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New studio focuses on special needs and soldier trauma
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Kate Jacobson at Ganesha's Place, her sunny studio at Barnard and 40th.

Kate Jacobson knows what it means to overcome obstacles.

She’s the parent of a child with special needs, and when she couldn’t find the educational resources he needed in South Carolina, she moved with her husband to Savannah so their son could attend the Matthew Reardon Center for Autism.

However, due to a bureaucratic issue, the longtime social worker and psychotherapist couldn’t open a practice in Georgia.

Undeterred, she decided to reinvent herself: She completed the 200+ hour teacher training at Savannah Yoga Center last year — a feat in itself.

“I was the oldest person in the class!” recalls the vivacious strawberry blonde, now 58. “At first I came up with all kinds of negative stories about myself around that, then it opened into this amazing process. I realized I could create a place where people could come and work with their obstacles using yoga.”

The result is Ganesha’s Place, a sunny former art studio on the corner of Barnard and 40th Streets. With all the hallmarks of a serene yoga oasis (colorful mats and pillows stacked along the walls, peaceful flute music flowing from an iPod, a basket to put your shoes), it offers a unique schedule geared to atypical yoga students.

Jacobson tapped Little Lights Yoga director Jamie Patillo to teach a class for special needs children after Patillo worked with Jacobson’s 16 year–old son, Mikyle, who has autism. An occupational therapist for 14 years, Patillo uses yoga in her work with kids with autism and ADHD and has seen firsthand the benefits of teaching deep breathing techniques and stretching.

“Yoga is a natural fit for special needs. It improves strength and coordination, it can improve attention and focus, it’s calming,” says Patillo. “Any kid who is exposed to yoga will get the techniques to cope with all that life throws at you.”
Consistency is key, she adds. While it can be a challenge to get them interested and keep them still, she’s had clients like Mikyle take big strides.

“At first, Mikyle and I could barely get through one pose a session. Now when I show up he already has the yoga mat rolled out.”

Coping skills are also taught as part of Jacobson’s Trauma Sensitive Yoga classes, which incorporate her psychotherapy skills and as well as her experience working with veterans with Post Traumatic Stress Disorder (PTSD)as far back as the early ‘80s. (PTSD continues to plague thousands of vets; last week, Newsweek ran an article about the increasing number of suicides among soldiers who have served in Iraq and Afghanistan.)

Jacobson also trained in trauma healing at the Kripalu Institute in Western Massachusetts, and her classes are appropriate for those with PTSD as well as anyone who has suffered high–stress situations, including abuse and natural disasters. Ganesha’s Place is the only location in the state to offer iRest, a deep relaxation technique also being used at Walter Reed National Military Medical Center in Bethseda, MD. Jacobson says she’ll offer free classes to any veteran.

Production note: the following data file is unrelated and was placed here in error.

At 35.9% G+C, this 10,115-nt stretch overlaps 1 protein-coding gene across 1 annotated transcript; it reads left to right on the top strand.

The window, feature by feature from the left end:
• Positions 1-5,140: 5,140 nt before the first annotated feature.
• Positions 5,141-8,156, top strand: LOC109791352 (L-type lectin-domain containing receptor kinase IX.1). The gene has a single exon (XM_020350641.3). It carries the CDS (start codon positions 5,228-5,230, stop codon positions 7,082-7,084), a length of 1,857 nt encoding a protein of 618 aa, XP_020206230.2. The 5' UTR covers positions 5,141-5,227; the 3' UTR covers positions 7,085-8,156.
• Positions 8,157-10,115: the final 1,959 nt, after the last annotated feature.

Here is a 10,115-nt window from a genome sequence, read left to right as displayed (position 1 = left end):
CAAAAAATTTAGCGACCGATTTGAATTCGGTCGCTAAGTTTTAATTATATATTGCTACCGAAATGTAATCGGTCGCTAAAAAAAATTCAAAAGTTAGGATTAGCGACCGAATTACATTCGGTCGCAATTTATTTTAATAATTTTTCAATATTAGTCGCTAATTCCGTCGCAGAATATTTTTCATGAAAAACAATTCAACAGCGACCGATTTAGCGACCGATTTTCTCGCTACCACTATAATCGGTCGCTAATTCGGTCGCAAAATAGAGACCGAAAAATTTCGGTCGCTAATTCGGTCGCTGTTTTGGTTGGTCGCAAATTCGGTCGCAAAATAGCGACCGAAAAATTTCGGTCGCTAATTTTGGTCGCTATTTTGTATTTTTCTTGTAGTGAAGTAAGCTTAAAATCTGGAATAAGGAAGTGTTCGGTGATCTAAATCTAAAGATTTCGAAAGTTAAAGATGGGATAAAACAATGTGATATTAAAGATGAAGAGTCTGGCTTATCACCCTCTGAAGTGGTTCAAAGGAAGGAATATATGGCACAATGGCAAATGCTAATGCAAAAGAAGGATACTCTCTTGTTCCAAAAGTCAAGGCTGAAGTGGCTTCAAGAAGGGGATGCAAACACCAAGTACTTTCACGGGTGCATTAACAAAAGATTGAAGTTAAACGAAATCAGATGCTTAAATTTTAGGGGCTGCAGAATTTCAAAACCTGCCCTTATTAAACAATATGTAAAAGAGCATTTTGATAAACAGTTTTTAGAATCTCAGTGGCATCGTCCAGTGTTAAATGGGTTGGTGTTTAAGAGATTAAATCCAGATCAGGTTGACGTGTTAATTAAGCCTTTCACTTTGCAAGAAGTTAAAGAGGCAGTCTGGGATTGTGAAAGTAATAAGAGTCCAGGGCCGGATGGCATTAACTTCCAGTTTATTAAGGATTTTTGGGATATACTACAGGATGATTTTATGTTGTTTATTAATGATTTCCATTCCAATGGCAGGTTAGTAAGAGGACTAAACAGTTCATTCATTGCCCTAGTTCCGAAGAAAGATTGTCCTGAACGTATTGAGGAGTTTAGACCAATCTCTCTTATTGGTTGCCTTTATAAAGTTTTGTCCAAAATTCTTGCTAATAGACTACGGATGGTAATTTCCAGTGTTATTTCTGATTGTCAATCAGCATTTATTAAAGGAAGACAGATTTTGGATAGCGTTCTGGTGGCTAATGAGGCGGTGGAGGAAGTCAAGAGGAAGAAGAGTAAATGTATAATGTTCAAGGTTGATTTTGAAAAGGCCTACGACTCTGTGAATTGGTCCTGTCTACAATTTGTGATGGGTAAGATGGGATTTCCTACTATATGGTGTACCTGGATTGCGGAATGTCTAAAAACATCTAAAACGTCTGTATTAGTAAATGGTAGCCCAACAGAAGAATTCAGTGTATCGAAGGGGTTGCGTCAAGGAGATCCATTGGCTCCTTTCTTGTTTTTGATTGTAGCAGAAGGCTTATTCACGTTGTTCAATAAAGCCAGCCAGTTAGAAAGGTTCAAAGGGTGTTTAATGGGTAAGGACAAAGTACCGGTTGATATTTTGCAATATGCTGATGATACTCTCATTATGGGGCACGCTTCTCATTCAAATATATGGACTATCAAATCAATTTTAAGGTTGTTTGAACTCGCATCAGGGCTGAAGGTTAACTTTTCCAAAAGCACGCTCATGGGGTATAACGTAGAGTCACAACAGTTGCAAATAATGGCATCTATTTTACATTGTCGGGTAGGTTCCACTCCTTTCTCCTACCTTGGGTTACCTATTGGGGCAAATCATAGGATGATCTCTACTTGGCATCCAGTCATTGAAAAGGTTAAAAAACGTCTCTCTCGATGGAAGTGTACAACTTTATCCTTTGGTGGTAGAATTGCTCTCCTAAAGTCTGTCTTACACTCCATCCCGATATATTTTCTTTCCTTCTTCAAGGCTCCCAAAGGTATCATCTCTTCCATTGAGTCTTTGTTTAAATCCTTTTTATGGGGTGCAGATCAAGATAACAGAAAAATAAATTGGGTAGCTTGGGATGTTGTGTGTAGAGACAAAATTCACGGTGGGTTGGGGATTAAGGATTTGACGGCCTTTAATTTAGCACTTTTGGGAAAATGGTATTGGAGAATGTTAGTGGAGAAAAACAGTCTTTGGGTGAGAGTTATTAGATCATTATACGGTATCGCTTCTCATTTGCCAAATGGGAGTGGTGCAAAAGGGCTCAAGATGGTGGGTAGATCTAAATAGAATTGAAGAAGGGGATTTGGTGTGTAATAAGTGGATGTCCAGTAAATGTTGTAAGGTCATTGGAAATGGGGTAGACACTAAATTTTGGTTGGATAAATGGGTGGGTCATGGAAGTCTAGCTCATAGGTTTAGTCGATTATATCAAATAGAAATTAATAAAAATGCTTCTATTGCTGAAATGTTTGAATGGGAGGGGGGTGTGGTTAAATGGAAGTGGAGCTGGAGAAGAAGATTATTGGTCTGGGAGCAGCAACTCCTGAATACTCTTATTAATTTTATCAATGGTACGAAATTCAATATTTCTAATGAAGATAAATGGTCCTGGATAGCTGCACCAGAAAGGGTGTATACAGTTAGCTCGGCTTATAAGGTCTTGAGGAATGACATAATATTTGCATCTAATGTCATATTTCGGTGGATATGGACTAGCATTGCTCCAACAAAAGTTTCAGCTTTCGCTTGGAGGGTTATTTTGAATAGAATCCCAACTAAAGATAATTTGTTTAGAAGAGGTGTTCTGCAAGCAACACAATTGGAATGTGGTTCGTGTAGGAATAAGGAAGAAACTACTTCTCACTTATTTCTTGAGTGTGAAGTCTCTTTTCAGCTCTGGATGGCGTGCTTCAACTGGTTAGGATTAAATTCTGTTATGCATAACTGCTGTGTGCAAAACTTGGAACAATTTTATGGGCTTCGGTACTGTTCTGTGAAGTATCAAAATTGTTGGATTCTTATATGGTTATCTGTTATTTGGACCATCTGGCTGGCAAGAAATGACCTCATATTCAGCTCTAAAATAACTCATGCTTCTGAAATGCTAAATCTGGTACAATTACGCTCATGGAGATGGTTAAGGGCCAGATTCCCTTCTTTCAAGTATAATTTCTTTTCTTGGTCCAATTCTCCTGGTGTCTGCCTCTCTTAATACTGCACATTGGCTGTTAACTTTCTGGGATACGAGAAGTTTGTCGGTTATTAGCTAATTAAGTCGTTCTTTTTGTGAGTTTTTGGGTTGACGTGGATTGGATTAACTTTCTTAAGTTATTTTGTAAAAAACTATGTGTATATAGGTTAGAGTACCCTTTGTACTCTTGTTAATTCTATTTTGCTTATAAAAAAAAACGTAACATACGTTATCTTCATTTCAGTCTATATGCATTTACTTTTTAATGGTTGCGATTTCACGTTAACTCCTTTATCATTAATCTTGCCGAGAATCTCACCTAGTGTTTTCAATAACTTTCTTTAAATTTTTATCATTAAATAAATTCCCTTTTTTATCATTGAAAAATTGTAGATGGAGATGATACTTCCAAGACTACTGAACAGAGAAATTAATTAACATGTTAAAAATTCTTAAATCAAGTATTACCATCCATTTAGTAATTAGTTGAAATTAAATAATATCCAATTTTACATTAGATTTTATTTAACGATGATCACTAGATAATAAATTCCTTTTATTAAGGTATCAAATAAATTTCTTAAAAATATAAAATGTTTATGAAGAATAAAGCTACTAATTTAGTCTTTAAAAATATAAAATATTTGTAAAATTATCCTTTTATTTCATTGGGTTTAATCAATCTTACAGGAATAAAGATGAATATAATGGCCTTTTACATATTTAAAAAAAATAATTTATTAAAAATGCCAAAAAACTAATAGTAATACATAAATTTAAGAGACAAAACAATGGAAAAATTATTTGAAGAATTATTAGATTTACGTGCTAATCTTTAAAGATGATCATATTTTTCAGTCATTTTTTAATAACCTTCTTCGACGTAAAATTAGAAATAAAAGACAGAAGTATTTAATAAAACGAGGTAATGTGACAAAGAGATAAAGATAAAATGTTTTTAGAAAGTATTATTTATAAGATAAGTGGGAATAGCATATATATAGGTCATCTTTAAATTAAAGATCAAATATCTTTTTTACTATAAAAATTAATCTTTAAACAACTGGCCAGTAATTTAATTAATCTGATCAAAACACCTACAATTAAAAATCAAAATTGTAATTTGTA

“I had two brothers who were in Vietnam and they suffered horribly,” she laments. “I so wish they had had access to things like yoga.”

Also on the calendar at Ganesha’s are gentle yoga, the physically–invigorating Empowerment class, Restorative Yoga, Mindful Walking meditation and jubilant Hoop Dance.

Other services, including Thai massage and Reiki, are offered out of the space. Jacobson hopes to build a community based on compassion and self–inquiry, where folks can “tap into that deep part of ourselves we don’t often take the time to listen to.”

The name of the studio, which had its grand opening May 5, has a two–fold meaning for Jacobson: In yogini terms, Ganesha is the elephant–headed Hindu god whose task is to remove obstructions according to one’s karma and oversee new beginnings; he is often beseeched and thanked for prosperity and abundance. The colorful deity also has personal meaning in the form of a fuzzy stuffed elephant called “Ganosh” that accompanies her son just about everywhere.

“Ganosh goes upstairs at bedtime and comes back down when it’s time for school. He sees Mikyle off when the bus comes and greets him when he comes home,” she writes on her website. “He is one amazing elephant.”

As for the changes the elephant of karma has brought to her, Jacobson has nothing but gratitude:

“Learning to navigate the obstacles and embrace new beginnings has made us stronger and more resilient.”

For full schedule go to

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